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Rare William Fuller interview posted on Flood Editions

By Harriet Staff

Michael Cross, on his blog The Disinhibitor, has written about poet William Fuller, who JH Prynne has called the “Secrecy Officer of American Poetry,” and his new book, Hallucination, which is excitingly just out on Flood Editions.

In addition, Flood has recently reposted a very rare interview with Fuller, who has for years been employed as a trust administrator in a Chicago bank. The interview, originally from a 2007 issue of Quid, finds the poet in conversation with Eirik Steinhoff about Prynne, Tom Raworth, John Ashbery, redefining metaphysical poetry, negotiating a corporate job within a life of contemplation, “Renaissance Neoplatonism vis-à-vis the occult and then this political ferment in the 1640s and early 1650s,” and the Chicago scene in the late 1980s, among many many other things.

WF: I clearly don’t have the luxury of being outside that [business] world, to make such observations. I encounter people here as people; I have my favorites and my not-favorites. I don’t see them as manipulated by a discourse whose motives they don’t understand—many of them have acute understandings of the most subtle nuances of that discourse and offer hilarious insights. So to stand outside and comment ironically on the whole of it would seem adolescent to me….That said, I’m pretty much alienated from everything…so the idea is to bounce the alienations against one another.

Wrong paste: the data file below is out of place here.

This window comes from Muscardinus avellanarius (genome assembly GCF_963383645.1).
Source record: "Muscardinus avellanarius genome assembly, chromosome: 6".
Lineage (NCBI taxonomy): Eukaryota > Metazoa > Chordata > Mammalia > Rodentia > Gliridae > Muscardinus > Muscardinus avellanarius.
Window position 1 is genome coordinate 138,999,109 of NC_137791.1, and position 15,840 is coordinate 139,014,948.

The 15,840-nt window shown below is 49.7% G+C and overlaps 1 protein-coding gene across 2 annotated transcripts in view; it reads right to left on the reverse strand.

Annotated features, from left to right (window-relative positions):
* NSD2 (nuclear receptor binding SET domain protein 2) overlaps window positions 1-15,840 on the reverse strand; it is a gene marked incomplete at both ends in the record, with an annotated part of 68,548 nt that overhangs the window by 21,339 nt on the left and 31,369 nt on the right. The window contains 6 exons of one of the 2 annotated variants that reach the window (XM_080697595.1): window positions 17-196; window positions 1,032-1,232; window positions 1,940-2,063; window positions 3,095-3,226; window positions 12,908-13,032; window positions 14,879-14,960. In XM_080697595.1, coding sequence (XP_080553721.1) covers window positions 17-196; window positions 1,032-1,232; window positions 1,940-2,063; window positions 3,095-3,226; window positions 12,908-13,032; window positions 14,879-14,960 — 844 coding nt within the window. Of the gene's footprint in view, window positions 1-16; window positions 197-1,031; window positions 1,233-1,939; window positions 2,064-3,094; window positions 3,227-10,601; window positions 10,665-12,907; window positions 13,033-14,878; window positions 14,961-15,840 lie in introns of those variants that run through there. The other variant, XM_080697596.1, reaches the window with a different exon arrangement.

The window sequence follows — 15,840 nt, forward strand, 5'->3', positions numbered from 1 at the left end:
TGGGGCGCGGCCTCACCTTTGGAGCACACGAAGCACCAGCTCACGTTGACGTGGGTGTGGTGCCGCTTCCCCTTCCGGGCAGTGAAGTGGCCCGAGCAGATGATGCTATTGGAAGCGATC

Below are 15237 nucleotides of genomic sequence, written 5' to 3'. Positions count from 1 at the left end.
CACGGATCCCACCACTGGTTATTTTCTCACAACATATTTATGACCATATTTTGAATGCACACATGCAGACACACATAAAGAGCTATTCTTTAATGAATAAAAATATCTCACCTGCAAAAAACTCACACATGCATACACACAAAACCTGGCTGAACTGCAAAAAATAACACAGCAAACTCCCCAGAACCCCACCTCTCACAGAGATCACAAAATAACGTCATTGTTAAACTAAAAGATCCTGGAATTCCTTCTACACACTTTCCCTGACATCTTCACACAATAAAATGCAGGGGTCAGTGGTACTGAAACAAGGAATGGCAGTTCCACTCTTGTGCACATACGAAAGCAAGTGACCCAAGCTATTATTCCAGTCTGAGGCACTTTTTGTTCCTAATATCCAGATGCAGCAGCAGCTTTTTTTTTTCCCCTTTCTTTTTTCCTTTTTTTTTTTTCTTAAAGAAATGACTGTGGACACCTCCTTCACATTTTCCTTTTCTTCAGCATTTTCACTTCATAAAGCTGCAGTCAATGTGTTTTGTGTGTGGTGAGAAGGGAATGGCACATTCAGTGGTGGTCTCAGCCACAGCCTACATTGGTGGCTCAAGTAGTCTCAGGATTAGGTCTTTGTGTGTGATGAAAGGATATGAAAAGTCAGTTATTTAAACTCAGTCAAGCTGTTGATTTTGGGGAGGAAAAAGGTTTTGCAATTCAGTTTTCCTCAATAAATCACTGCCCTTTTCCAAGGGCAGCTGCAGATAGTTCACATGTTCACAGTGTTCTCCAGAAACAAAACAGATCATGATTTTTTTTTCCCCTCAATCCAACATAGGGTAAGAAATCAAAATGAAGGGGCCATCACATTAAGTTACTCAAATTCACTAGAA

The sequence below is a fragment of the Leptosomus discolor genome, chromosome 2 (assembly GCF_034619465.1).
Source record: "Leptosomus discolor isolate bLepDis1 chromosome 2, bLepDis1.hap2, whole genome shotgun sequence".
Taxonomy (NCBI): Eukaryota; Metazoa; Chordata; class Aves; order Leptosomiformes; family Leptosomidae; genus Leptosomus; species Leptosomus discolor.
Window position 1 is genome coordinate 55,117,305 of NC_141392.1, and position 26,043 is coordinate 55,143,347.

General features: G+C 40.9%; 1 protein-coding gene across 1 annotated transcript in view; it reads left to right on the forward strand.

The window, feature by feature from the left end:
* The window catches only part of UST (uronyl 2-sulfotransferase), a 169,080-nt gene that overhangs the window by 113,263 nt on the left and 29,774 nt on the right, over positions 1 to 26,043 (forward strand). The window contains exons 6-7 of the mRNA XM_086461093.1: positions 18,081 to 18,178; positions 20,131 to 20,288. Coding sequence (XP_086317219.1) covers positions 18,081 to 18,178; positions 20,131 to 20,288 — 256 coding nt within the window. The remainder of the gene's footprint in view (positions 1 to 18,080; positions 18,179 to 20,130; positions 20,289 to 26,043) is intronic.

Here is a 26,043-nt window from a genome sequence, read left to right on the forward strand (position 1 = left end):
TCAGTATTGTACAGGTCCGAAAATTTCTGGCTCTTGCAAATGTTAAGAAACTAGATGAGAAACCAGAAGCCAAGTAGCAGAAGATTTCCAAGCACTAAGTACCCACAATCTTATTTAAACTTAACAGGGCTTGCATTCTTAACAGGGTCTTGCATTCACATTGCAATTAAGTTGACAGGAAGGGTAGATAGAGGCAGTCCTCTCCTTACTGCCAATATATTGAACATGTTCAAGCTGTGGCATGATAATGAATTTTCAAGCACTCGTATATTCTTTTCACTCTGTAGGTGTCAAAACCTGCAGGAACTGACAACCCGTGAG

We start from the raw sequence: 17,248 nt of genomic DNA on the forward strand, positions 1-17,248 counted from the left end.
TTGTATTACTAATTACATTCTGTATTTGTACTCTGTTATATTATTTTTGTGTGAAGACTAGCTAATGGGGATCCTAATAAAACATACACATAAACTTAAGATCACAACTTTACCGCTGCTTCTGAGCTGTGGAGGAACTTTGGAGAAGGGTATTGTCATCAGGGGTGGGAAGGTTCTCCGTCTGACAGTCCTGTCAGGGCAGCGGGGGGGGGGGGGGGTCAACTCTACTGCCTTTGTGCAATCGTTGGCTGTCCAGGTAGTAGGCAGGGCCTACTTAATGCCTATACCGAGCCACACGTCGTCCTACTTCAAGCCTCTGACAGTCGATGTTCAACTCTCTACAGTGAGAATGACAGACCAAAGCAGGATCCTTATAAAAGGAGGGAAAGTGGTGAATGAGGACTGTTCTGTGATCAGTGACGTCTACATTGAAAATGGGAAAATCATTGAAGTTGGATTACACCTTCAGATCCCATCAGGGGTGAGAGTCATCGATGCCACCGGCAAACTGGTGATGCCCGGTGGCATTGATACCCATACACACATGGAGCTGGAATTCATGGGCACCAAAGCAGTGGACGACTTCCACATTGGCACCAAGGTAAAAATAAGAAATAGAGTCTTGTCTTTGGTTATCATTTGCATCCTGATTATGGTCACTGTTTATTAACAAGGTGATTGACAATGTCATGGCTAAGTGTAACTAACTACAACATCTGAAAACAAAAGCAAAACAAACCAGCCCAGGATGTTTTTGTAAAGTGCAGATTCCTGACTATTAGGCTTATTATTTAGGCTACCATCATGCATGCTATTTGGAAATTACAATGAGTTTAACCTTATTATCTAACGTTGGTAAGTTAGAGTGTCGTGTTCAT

Our former head of trust sales once called me “the ultimate chameleon.” “And believe me,” he said, “as a salesman, that’s the highest compliment I can give.”

ES: With apologies to Keats, perhaps we should start identifying you as that special breed of amphibian, the “chameleon poet-executive.”

WF: I’ve always preferred Clare to Keats.

ES: Why’s that?

WF: His laissez faire approach to spelling and punctuation, among other things.

Read the full interview here.


Posted in Uncategorized on Tuesday, May 10th, 2011 by Harriet Staff.